Support of Morality
The use of an interdisciplinary approach in the study of social problems enables learners to understand the ethical dilemmas that accompany social issues. Consequently, ethical considerations are important when sorting through the quagmire of moral factors, equal justice, and social issues. Most independent disciplines of learning fail to account for moral issues either by nature or by design. For example, the issue of morality does not apply to the efforts of scientists when they are seeking answers to social problems. An interdisciplinary approach to social studies promotes the inclusion of all ideas irrespective of their popularity. Consequently, the ideas contained in the study of moral philosophy are accommodated by an interdisciplinary approach to learning.
Another advantage of utilizing an interdisciplinary approach in the study of social problems is that this method is cost-effective. Education stakeholders can achieve substantial progress through limited resources when they use an interdisciplinary approach (Repko, Szostak, & Buchberger, 2013). Also, the use of an interdisciplinary approach lessens the burden on teachers because they have various methodologies of passing knowledge to students. Instructors can also “the share of the course that is interdisciplinary, so they insert into their course the level of interdisciplinary-connection that is ideal for them given their experience with this form of teaching and the nature of the course they are leading” (Lattuca, Fath, & Voigt, 2004, p. 25). All these options reduce both time and economic costs for learners and educators thereby making an interdisciplinary approach a cost-effective study methodology.
An interdisciplinary approach to learning continues to gain prominence within academic circles. Consequently, this method has found use as a tool for studying social problems. Through the interdisciplinary method of learning, students can recognize biases in processes, employ critical thinking, tolerate ambiguity, and recognize the part played by ethics in the study of social problems. In the future, there is a possibility that the effectiveness of an interdisciplinary approach will lead to the wide acceptance of this methodology. Over time, the interdisciplinary-learning methodology has proved to be a cost-effective way of passing relevant knowledge to social scholars.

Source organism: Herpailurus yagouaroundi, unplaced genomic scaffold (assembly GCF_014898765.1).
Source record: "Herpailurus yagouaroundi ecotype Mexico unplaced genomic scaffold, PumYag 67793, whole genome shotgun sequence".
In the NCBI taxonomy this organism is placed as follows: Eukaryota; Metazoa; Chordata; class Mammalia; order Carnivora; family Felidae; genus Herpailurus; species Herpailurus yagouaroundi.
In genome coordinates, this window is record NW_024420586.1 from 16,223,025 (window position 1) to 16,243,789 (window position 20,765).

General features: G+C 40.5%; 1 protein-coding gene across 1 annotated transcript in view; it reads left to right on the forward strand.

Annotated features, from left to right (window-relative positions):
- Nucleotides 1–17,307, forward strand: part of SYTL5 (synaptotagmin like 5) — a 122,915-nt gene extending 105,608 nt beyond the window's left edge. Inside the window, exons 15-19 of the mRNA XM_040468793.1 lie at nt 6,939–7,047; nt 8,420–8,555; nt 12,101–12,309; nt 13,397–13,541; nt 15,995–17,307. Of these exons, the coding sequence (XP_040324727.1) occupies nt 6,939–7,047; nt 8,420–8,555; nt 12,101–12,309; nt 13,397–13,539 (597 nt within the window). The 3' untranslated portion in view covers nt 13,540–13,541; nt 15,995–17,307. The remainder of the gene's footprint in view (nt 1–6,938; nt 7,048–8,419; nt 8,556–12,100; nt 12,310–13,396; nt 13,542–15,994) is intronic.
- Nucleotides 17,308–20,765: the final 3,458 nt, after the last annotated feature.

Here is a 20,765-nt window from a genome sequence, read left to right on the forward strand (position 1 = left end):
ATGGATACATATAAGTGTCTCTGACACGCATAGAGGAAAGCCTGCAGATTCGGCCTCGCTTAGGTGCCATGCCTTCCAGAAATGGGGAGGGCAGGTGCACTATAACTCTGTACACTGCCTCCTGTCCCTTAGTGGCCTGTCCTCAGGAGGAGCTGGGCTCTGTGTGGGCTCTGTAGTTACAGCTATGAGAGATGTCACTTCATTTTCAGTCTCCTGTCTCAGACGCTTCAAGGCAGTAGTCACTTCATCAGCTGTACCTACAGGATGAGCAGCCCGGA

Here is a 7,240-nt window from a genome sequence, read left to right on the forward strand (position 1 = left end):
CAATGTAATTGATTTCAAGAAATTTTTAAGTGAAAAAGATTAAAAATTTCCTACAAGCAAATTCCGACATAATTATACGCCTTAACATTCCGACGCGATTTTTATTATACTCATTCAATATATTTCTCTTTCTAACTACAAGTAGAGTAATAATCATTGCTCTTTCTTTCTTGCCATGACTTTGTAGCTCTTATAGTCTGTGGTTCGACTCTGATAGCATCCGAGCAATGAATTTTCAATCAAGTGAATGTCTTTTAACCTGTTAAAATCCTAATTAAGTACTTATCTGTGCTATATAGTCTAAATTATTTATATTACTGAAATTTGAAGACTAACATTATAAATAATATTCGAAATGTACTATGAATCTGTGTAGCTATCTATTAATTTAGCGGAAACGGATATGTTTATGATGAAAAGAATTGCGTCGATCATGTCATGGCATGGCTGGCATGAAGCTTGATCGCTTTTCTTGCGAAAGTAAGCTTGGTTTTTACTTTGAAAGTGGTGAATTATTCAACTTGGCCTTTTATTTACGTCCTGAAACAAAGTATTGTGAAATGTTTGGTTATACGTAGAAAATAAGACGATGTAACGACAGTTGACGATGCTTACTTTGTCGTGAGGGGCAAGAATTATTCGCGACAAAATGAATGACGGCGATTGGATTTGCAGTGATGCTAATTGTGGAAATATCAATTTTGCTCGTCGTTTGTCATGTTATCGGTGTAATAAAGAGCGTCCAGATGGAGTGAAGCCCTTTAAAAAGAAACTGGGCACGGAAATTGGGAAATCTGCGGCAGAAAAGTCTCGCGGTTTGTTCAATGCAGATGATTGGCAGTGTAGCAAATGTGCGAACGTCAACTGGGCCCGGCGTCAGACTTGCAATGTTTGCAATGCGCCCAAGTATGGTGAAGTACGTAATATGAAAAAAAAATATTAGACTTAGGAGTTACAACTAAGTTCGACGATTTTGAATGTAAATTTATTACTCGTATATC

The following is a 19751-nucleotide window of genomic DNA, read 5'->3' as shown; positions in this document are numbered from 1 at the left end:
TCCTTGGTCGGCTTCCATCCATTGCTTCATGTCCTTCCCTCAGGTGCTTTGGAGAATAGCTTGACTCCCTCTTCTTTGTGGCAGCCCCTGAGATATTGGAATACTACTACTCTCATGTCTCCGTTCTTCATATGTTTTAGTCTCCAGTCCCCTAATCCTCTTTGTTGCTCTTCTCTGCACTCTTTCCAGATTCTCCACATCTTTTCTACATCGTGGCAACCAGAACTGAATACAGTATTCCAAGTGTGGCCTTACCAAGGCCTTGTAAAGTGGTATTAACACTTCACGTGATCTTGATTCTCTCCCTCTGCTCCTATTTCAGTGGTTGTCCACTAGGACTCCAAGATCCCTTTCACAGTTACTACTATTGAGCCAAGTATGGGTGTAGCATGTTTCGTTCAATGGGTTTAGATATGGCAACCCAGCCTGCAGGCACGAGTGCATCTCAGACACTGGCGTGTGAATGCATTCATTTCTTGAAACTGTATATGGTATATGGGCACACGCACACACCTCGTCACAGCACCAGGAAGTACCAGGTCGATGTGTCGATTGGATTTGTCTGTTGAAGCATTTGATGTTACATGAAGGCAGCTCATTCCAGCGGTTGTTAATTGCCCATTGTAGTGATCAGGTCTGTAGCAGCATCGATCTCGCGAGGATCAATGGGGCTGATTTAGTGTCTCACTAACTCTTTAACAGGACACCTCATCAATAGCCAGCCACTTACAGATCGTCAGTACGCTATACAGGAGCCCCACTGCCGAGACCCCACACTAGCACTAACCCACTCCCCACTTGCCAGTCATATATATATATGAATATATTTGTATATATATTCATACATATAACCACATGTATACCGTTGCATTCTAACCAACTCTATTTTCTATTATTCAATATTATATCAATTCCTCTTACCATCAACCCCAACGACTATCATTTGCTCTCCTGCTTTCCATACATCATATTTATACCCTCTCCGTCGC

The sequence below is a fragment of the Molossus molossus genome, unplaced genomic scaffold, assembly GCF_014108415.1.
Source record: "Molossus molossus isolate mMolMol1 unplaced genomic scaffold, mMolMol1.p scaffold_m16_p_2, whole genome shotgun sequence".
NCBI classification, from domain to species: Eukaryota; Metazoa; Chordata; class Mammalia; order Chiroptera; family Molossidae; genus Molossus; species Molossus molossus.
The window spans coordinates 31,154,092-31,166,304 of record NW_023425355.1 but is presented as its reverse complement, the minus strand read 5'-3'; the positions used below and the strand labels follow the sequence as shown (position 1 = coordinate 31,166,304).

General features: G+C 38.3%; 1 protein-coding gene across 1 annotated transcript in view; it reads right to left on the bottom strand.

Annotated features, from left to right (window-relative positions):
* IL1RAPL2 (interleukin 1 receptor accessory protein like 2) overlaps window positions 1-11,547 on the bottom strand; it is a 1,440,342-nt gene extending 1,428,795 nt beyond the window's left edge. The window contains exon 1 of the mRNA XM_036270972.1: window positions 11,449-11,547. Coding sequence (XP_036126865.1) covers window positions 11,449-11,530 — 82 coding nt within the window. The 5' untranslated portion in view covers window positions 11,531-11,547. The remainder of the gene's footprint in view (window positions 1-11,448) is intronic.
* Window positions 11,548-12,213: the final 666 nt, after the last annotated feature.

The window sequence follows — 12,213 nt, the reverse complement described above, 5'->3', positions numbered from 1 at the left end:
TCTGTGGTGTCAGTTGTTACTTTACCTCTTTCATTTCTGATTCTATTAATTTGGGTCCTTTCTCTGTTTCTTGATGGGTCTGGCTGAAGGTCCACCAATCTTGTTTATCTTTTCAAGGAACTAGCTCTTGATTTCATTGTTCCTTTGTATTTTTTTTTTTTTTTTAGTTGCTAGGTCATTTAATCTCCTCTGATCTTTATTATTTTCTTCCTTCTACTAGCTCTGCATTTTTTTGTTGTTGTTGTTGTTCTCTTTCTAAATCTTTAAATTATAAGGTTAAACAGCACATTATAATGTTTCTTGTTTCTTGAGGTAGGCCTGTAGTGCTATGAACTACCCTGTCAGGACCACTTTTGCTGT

Gaff, J. G., & Wilson, R. C. (2011). Faculty cultures and interdisciplinary studies. The Journal of Higher Education, 11(3), 186-201.
Gallagher, S. A. (2013). Using problem-based learning to explore unseen academic potential. Interdisciplinary Journal of Problem-based Learning, 7(1), 9.
Lattuca, L. R., Fath, K. Q., & Voigt, L. J. (2004). Does interdisciplinarity promote learning? Theoretical support and researchable questions. The Review of Higher Education, 28(1), 23-48.
Miller, R. C. (2002). Varieties of interdisciplinary approaches in the social sciences. Issues in Integrative Studies, 1(1), 1-37.
Repko, A. F., Szostak, R., & Buchberger, M. P. (2013). Introduction to interdisciplinary studies. New York, NY: Sage publications.
Salter, L., & Hearn, A. (2007). Outside the lines: Issues in interdisciplinary research. London: McGill-Queen’s Press.